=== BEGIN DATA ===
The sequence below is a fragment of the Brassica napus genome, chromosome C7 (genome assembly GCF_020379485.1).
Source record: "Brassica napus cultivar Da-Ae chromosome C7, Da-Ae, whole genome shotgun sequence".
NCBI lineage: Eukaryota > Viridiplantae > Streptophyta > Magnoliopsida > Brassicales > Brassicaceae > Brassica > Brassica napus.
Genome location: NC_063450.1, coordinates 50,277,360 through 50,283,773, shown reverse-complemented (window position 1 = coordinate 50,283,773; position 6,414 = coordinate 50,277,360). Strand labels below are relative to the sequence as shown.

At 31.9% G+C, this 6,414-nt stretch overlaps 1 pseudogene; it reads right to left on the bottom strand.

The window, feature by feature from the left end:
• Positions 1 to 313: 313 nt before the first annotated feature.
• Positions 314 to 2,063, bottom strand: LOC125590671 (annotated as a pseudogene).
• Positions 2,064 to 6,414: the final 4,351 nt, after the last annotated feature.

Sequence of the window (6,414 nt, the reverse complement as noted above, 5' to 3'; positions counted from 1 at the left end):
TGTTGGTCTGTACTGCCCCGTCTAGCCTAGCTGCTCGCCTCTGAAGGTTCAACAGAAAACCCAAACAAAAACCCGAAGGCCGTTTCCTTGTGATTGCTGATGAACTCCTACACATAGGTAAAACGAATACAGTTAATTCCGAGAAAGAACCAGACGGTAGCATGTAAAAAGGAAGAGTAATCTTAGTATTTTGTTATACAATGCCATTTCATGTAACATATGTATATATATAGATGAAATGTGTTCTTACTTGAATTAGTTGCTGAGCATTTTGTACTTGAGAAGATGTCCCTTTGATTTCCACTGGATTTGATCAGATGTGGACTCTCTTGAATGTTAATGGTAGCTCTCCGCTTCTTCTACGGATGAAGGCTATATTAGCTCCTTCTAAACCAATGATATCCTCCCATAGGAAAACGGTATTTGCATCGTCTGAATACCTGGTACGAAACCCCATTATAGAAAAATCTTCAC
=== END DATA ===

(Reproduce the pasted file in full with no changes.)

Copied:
The sequence below is a fragment of the Brassica napus genome, chromosome C7 (genome assembly GCF_020379485.1).
Source record: "Brassica napus cultivar Da-Ae chromosome C7, Da-Ae, whole genome shotgun sequence".
NCBI lineage: Eukaryota > Viridiplantae > Streptophyta > Magnoliopsida > Brassicales > Brassicaceae > Brassica > Brassica napus.
Genome location: NC_063450.1, coordinates 50,277,360 through 50,283,773, shown reverse-complemented (window position 1 = coordinate 50,283,773; position 6,414 = coordinate 50,277,360). Strand labels below are relative to the sequence as shown.

At 31.9% G+C, this 6,414-nt stretch overlaps 1 pseudogene; it reads right to left on the bottom strand.

The window, feature by feature from the left end:
• Positions 1 to 313: 313 nt before the first annotated feature.
• Positions 314 to 2,063, bottom strand: LOC125590671 (annotated as a pseudogene).
• Positions 2,064 to 6,414: the final 4,351 nt, after the last annotated feature.

Sequence of the window (6,414 nt, the reverse complement as noted above, 5' to 3'; positions counted from 1 at the left end):
TGTTGGTCTGTACTGCCCCGTCTAGCCTAGCTGCTCGCCTCTGAAGGTTCAACAGAAAACCCAAACAAAAACCCGAAGGCCGTTTCCTTGTGATTGCTGATGAACTCCTACACATAGGTAAAACGAATACAGTTAATTCCGAGAAAGAACCAGACGGTAGCATGTAAAAAGGAAGAGTAATCTTAGTATTTTGTTATACAATGCCATTTCATGTAACATATGTATATATATAGATGAAATGTGTTCTTACTTGAATTAGTTGCTGAGCATTTTGTACTTGAGAAGATGTCCCTTTGATTTCCACTGGATTTGATCAGATGTGGACTCTCTTGAATGTTAATGGTAGCTCTCCGCTTCTTCTACGGATGAAGGCTATATTAGCTCCTTCTAAACCAATGATATCCTCCCATAGGAAAACGGTATTTGCATCGTCTGAATACCTGGTACGAAACCCCATTATAGAAAAATCTTCAC